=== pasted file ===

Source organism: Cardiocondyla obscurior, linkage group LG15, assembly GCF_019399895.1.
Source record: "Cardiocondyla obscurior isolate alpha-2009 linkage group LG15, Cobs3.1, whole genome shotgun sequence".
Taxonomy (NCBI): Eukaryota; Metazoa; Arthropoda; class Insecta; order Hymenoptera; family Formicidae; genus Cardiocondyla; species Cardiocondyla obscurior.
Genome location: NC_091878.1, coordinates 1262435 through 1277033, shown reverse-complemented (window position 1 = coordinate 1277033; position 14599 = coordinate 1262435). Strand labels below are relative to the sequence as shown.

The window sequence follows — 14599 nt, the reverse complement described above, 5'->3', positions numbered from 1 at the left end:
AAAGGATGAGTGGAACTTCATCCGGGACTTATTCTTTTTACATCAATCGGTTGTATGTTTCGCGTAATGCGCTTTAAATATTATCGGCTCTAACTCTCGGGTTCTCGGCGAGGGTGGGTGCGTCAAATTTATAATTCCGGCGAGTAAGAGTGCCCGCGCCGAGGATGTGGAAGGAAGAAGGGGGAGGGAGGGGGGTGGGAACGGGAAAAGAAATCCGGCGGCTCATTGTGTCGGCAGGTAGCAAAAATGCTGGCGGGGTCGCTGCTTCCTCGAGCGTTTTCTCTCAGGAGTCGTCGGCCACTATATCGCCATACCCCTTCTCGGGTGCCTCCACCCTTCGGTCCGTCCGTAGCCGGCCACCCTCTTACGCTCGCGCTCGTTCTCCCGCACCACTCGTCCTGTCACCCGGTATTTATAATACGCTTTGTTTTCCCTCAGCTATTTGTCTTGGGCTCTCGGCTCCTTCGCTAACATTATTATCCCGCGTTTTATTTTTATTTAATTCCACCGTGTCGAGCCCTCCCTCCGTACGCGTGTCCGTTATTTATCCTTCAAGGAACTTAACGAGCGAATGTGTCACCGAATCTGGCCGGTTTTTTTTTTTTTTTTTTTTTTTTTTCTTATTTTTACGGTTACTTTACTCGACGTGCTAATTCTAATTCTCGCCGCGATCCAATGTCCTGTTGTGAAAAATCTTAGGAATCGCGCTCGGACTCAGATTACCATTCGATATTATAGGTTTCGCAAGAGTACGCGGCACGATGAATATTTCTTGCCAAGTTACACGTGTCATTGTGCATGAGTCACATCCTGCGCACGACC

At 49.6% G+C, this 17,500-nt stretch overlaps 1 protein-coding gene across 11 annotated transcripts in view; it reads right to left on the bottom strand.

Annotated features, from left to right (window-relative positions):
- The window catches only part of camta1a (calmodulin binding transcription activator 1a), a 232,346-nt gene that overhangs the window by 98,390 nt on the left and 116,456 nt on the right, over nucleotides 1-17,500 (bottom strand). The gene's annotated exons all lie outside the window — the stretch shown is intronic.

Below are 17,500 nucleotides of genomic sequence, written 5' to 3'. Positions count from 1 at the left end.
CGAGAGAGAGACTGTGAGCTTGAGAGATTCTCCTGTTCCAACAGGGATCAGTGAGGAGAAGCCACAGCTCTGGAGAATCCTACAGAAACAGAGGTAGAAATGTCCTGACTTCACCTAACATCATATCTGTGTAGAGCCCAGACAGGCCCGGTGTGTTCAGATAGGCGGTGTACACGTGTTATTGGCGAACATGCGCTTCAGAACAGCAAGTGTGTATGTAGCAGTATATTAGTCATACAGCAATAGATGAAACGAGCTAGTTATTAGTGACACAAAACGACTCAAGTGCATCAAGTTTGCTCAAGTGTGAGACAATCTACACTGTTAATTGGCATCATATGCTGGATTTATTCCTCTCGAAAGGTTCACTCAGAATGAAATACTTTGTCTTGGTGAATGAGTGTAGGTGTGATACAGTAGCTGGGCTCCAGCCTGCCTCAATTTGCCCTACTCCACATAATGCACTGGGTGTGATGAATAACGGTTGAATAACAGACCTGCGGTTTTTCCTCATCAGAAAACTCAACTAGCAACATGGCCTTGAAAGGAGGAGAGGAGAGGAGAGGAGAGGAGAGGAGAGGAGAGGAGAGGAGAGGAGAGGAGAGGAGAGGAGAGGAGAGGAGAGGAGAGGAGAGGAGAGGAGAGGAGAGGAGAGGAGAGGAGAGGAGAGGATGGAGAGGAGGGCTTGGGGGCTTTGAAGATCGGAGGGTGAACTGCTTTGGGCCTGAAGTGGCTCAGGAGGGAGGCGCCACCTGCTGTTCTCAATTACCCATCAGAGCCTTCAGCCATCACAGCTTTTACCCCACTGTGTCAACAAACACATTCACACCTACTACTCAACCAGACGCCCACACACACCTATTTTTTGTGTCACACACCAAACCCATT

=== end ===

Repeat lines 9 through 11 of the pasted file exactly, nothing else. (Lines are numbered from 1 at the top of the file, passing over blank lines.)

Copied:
- The window catches only part of camta1a (calmodulin binding transcription activator 1a), a 232,346-nt gene that overhangs the window by 98,390 nt on the left and 116,456 nt on the right, over nucleotides 1-17,500 (bottom strand). The gene's annotated exons all lie outside the window — the stretch shown is intronic.

Below are 17,500 nucleotides of genomic sequence, written 5' to 3'. Positions count from 1 at the left end.
CGAGAGAGAGACTGTGAGCTTGAGAGATTCTCCTGTTCCAACAGGGATCAGTGAGGAGAAGCCACAGCTCTGGAGAATCCTACAGAAACAGAGGTAGAAATGTCCTGACTTCACCTAACATCATATCTGTGTAGAGCCCAGACAGGCCCGGTGTGTTCAGATAGGCGGTGTACACGTGTTATTGGCGAACATGCGCTTCAGAACAGCAAGTGTGTATGTAGCAGTATATTAGTCATACAGCAATAGATGAAACGAGCTAGTTATTAGTGACACAAAACGACTCAAGTGCATCAAGTTTGCTCAAGTGTGAGACAATCTACACTGTTAATTGGCATCATATGCTGGATTTATTCCTCTCGAAAGGTTCACTCAGAATGAAATACTTTGTCTTGGTGAATGAGTGTAGGTGTGATACAGTAGCTGGGCTCCAGCCTGCCTCAATTTGCCCTACTCCACATAATGCACTGGGTGTGATGAATAACGGTTGAATAACAGACCTGCGGTTTTTCCTCATCAGAAAACTCAACTAGCAACATGGCCTTGAAAGGAGGAGAGGAGAGGAGAGGAGAGGAGAGGAGAGGAGAGGAGAGGAGAGGAGAGGAGAGGAGAGGAGAGGAGAGGAGAGGAGAGGAGAGGAGAGGAGAGGAGAGGAGAGGAGAGGAGAGGAGAGGATGGAGAGGAGGGCTTGGGGGCTTTGAAGATCGGAGGGTGAACTGCTTTGGGCCTGAAGTGGCTCAGGAGGGAGGCGCCACCTGCTGTTCTCAATTACCCATCAGAGCCTTCAGCCATCACAGCTTTTACCCCACTGTGTCAACAAACACATTCACACCTACTACTCAACCAGACGCCCACACACACCTATTTTTTGTGTCACACACCAAACCCATT